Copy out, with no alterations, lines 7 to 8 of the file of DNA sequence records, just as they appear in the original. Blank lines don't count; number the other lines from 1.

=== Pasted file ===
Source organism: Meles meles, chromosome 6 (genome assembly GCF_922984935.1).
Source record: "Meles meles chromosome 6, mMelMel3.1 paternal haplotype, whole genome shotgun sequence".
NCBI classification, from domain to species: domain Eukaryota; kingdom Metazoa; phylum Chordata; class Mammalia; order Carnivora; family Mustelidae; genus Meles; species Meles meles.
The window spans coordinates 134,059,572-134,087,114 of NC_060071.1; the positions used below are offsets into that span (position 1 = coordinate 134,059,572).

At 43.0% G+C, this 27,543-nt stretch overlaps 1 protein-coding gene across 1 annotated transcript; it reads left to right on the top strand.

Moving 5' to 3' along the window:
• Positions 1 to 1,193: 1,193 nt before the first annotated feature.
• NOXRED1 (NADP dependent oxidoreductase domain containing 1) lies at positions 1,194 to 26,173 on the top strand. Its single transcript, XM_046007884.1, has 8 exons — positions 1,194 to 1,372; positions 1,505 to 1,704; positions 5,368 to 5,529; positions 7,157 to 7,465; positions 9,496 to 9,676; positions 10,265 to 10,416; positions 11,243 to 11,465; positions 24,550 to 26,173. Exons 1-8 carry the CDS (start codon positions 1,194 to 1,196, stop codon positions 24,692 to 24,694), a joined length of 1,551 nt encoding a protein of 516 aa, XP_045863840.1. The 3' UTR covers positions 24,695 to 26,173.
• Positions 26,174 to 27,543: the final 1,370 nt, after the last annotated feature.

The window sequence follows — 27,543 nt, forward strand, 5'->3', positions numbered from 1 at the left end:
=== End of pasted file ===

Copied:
• Positions 1 to 1,193: 1,193 nt before the first annotated feature.
• NOXRED1 (NADP dependent oxidoreductase domain containing 1) lies at positions 1,194 to 26,173 on the top strand. Its single transcript, XM_046007884.1, has 8 exons — positions 1,194 to 1,372; positions 1,505 to 1,704; positions 5,368 to 5,529; positions 7,157 to 7,465; positions 9,496 to 9,676; positions 10,265 to 10,416; positions 11,243 to 11,465; positions 24,550 to 26,173. Exons 1-8 carry the CDS (start codon positions 1,194 to 1,196, stop codon positions 24,692 to 24,694), a joined length of 1,551 nt encoding a protein of 516 aa, XP_045863840.1. The 3' UTR covers positions 24,695 to 26,173.